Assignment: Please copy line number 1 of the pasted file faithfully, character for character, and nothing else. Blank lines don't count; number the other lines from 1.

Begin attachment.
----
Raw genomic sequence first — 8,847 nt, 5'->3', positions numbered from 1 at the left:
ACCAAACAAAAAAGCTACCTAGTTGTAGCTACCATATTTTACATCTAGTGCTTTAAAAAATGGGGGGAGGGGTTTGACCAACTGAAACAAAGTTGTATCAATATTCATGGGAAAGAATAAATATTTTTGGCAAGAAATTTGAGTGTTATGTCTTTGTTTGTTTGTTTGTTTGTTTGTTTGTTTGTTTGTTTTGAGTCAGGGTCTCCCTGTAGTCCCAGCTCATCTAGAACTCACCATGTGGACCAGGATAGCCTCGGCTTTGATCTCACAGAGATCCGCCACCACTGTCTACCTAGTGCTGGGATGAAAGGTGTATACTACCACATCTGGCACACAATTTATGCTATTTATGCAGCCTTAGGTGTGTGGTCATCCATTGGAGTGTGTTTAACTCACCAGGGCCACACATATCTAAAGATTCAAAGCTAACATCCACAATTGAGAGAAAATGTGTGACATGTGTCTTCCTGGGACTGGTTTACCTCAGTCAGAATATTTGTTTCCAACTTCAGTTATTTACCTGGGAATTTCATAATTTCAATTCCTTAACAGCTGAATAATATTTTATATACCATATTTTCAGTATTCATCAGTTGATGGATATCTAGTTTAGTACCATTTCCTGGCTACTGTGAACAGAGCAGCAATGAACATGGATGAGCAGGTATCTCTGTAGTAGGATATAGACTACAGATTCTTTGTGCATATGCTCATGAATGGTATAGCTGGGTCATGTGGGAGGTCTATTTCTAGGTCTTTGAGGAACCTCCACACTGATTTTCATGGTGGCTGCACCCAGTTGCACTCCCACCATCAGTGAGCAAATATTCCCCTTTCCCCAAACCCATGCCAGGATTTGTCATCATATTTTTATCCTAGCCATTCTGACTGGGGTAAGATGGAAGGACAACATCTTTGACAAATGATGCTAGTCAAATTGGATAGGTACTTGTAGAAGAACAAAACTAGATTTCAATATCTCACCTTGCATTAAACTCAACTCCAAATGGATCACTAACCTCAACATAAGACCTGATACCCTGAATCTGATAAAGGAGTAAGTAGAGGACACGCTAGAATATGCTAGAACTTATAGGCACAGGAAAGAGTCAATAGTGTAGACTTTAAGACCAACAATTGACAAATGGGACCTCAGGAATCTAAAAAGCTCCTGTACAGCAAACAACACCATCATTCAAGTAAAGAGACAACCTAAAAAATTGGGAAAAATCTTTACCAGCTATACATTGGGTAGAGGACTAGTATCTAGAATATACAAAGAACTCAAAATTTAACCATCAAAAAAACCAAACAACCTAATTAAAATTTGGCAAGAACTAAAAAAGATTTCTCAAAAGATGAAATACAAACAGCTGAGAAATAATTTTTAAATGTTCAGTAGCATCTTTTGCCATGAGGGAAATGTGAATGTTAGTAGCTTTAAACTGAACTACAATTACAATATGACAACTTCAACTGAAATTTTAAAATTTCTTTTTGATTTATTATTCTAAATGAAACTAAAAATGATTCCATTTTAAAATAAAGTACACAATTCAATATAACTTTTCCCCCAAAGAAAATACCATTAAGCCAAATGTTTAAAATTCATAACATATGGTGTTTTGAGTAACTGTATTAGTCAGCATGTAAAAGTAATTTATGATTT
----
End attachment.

Raw genomic sequence first — 8,847 nt, 5'->3', positions numbered from 1 at the left: